Durant is 24 years old, is in his sixth season and enters the Denver game with 11,078 career points, a total Bryant reached in his eighth season.
Bryant also was on Team USA and last August said he doesn’t believe Durant fully realizes he might someday become the game’s top scorer.
“No,” said a chuckling Bryant, “and I’m damn sure not going to say it.”
Abdul-Jabbar played 20 seasons (1969-89), retired at age 41 and had a career scoring average of 24.6. Durant is in his sixth season and has a career scoring average of 26.5.
Now 65, Abdul-Jabbar attended the Thunder’s 102-90 victory over the Phoenix Suns on Monday night at US Airways Center and smiled when asked if he thought Durant might someday catch him.
“I think he certainly has the talent,” Abdul-Jabbar said. “It all depends on if he stays healthy and is the focus of the offense, because he can score from anywhere on the court.”
Abdul-Jabbar also noted Durant’s overall progress each season.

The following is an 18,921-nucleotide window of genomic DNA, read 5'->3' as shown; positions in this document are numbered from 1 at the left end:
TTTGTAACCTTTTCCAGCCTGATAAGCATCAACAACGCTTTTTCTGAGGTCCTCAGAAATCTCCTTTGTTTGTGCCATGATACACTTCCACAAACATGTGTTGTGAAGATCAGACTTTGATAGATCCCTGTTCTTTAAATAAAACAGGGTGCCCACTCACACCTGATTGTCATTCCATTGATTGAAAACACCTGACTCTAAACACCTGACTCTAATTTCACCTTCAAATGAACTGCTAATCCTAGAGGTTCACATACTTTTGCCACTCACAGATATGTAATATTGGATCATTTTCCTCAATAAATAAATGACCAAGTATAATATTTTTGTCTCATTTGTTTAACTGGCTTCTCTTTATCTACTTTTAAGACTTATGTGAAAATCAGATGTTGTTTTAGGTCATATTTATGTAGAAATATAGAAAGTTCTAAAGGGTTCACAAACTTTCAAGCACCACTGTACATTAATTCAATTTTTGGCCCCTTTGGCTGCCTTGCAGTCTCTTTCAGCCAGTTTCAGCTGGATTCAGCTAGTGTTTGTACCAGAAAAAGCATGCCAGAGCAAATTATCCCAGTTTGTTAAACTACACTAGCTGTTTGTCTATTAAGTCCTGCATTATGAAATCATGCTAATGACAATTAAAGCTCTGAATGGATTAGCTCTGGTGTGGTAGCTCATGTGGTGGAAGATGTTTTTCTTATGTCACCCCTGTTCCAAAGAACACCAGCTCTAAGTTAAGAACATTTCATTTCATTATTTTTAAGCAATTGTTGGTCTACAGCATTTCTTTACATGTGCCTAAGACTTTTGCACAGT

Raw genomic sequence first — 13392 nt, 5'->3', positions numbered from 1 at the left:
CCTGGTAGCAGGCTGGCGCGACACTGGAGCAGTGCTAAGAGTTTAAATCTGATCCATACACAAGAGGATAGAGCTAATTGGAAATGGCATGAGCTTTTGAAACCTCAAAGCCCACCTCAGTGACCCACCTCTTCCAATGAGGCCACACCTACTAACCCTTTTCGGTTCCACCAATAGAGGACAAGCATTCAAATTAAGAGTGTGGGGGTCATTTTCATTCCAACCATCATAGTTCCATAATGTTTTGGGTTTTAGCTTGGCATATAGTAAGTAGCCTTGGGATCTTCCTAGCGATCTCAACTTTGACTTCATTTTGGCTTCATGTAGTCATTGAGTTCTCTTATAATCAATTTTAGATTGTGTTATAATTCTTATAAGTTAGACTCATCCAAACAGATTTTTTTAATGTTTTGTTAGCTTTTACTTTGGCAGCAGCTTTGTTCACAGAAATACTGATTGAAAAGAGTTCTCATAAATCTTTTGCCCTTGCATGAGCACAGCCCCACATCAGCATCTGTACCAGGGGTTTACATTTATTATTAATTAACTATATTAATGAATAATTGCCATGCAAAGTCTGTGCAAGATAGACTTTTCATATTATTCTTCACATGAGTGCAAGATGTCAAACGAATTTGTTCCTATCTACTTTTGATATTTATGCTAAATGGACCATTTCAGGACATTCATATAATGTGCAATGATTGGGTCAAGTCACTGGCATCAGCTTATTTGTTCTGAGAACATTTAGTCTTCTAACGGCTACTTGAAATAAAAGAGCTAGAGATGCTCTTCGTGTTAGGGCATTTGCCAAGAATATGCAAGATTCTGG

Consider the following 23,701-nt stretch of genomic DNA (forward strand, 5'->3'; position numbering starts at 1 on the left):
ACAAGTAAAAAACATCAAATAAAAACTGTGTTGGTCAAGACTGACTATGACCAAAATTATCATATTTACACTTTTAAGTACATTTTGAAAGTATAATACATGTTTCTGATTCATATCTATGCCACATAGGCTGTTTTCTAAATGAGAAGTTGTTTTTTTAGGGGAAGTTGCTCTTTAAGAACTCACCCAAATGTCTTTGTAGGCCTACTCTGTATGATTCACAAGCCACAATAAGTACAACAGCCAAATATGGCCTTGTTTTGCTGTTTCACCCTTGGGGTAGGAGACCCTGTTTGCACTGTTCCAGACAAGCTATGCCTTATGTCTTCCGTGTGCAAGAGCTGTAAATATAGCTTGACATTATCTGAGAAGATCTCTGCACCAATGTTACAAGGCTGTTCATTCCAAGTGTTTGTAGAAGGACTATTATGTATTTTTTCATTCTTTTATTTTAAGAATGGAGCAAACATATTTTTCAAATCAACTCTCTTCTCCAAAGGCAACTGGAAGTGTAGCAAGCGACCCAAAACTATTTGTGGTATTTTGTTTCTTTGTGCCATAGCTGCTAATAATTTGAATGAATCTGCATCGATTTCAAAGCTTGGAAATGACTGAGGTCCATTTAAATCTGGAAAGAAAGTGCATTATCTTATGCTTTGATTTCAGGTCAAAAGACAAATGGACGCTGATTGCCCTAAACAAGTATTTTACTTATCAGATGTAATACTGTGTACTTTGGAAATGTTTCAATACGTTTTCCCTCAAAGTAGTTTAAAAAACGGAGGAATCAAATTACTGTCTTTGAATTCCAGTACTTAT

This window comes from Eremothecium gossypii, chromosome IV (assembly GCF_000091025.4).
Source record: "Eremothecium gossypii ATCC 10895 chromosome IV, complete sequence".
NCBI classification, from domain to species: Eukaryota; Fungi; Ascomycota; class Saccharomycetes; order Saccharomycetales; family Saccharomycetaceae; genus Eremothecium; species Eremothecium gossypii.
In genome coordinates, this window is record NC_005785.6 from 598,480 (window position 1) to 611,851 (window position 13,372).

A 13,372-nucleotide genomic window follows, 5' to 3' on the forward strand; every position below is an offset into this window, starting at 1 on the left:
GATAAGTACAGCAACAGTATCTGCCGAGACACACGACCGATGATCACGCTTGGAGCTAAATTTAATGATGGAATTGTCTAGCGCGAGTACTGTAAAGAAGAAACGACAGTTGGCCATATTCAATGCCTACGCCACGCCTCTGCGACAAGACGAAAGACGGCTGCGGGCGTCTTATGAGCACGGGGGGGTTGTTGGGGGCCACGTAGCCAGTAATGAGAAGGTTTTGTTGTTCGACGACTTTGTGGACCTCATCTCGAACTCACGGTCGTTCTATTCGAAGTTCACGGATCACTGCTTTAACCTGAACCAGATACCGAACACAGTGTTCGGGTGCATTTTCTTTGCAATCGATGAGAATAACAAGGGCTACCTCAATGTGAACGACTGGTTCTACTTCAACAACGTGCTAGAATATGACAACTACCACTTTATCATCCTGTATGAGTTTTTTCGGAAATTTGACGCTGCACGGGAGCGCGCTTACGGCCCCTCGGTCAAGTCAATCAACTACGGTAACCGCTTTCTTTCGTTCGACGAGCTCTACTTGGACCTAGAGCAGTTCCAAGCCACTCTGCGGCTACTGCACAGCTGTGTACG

“He’s not just in it to put up numbers,” Abdul-Jabbar said. “He wants to win and understands what the game’s about. That always makes me feel better.”
Everyone agrees Durant has a long ways to go to catch Abdul-Jabbar, who led the NBA in scoring his first three seasons, but never thereafter.
“Obviously, Kevin’s off to a good start,” Thunder teammate Nick Collison said. “He’s got all the tools. There’s never been a player like him with his size and his ability to handle the ball and play on the perimeter, and he’s better posting the ball now. He’s got to stay healthy and play a long time, but if there’s a current guy who’s got a shot, he’d be it, for sure.”
Point guard Russell Westbrook didn’t hesitate when asked if Durant could finish at No. 1.
“Oh, he definitely has the ability to be able to do that,” said Westbrook, who also is 24 and has collected 6,772 career points himself. “He (Durant) works hard. He works on his game.
“Plus, he’s 7-foot (tall) as it is, which doesn’t make it any easier for a defender.”